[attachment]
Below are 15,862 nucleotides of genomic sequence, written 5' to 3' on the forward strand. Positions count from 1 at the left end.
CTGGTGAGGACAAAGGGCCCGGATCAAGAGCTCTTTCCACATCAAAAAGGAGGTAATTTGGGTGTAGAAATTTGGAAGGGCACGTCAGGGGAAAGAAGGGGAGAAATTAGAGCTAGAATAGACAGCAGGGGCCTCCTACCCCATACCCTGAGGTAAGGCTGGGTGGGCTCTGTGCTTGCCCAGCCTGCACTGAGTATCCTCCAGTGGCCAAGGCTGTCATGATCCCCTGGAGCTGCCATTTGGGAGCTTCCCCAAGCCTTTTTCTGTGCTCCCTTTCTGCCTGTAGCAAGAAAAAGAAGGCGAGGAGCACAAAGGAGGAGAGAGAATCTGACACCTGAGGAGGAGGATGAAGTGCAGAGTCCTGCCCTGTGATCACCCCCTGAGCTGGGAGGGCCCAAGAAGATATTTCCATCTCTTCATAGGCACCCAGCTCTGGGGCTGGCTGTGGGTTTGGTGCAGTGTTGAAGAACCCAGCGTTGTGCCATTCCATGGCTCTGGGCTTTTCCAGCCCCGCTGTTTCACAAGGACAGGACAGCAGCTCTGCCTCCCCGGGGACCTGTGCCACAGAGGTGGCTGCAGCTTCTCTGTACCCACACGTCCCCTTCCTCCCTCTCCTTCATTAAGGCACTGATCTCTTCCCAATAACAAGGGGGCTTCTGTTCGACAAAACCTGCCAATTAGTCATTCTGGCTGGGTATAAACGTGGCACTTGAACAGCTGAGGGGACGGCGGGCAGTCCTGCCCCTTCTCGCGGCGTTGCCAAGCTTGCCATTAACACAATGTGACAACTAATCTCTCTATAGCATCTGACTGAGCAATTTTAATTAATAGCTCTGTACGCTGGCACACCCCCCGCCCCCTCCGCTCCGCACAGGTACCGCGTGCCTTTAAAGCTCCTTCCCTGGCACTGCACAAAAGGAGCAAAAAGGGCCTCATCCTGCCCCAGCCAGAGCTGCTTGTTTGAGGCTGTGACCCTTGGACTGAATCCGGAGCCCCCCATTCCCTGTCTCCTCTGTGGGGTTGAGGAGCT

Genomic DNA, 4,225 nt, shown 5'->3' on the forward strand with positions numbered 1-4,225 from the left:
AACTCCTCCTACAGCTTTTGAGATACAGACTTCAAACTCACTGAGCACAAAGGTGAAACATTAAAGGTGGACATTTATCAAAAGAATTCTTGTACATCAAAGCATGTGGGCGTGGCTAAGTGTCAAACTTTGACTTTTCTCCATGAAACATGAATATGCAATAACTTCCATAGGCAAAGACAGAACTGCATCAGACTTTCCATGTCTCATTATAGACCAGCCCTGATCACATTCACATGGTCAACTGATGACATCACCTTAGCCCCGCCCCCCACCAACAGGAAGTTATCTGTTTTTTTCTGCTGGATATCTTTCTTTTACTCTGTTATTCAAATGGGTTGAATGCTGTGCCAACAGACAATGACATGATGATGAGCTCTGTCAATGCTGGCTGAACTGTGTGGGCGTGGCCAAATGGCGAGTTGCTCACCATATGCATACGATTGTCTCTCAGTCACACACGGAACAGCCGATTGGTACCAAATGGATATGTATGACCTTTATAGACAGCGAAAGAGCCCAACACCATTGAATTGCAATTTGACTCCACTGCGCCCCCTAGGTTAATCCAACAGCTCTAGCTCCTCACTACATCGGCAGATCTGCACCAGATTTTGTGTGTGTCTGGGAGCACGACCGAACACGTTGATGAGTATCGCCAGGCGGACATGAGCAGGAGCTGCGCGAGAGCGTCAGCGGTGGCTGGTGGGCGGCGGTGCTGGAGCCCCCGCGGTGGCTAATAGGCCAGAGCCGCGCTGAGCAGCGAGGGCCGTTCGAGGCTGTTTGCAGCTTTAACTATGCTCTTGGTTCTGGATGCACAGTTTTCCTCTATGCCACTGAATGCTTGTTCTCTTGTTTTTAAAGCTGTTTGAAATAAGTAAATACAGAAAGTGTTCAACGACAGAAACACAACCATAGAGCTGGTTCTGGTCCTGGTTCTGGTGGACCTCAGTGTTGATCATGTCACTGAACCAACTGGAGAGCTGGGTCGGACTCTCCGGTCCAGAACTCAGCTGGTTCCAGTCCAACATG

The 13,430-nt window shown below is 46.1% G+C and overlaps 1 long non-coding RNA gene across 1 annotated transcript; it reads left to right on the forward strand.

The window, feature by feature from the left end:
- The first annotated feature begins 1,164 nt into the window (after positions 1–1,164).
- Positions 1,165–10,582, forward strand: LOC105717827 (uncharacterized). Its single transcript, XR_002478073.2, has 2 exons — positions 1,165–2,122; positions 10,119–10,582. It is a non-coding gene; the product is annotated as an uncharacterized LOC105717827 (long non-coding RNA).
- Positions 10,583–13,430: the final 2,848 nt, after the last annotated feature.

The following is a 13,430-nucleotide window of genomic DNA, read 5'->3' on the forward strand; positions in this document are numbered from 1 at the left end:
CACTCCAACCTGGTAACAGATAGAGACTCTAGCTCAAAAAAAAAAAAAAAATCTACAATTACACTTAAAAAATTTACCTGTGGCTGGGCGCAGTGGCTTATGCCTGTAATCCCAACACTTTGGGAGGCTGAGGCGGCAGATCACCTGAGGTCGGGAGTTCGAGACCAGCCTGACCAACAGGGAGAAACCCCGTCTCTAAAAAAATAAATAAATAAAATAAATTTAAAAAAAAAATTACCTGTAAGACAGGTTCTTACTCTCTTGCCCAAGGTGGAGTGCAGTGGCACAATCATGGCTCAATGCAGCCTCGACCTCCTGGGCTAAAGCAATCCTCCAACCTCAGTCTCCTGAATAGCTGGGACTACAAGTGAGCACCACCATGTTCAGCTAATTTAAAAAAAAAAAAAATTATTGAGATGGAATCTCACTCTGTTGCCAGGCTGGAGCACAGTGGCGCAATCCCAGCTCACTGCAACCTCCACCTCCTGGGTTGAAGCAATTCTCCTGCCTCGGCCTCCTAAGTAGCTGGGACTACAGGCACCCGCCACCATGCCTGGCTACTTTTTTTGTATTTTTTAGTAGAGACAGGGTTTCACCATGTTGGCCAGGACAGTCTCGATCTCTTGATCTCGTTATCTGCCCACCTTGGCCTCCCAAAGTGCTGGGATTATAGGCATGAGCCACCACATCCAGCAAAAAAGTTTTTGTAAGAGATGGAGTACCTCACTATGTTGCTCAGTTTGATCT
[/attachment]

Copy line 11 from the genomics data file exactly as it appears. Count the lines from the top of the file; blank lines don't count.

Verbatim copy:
CACTCCAACCTGGTAACAGATAGAGACTCTAGCTCAAAAAAAAAAAAAAAATCTACAATTACACTTAAAAAATTTACCTGTGGCTGGGCGCAGTGGCTTATGCCTGTAATCCCAACACTTTGGGAGGCTGAGGCGGCAGATCACCTGAGGTCGGGAGTTCGAGACCAGCCTGACCAACAGGGAGAAACCCCGTCTCTAAAAAAATAAATAAATAAAATAAATTTAAAAAAAAAATTACCTGTAAGACAGGTTCTTACTCTCTTGCCCAAGGTGGAGTGCAGTGGCACAATCATGGCTCAATGCAGCCTCGACCTCCTGGGCTAAAGCAATCCTCCAACCTCAGTCTCCTGAATAGCTGGGACTACAAGTGAGCACCACCATGTTCAGCTAATTTAAAAAAAAAAAAAATTATTGAGATGGAATCTCACTCTGTTGCCAGGCTGGAGCACAGTGGCGCAATCCCAGCTCACTGCAACCTCCACCTCCTGGGTTGAAGCAATTCTCCTGCCTCGGCCTCCTAAGTAGCTGGGACTACAGGCACCCGCCACCATGCCTGGCTACTTTTTTTGTATTTTTTAGTAGAGACAGGGTTTCACCATGTTGGCCAGGACAGTCTCGATCTCTTGATCTCGTTATCTGCCCACCTTGGCCTCCCAAAGTGCTGGGATTATAGGCATGAGCCACCACATCCAGCAAAAAAGTTTTTGTAAGAGATGGAGTACCTCACTATGTTGCTCAGTTTGATCT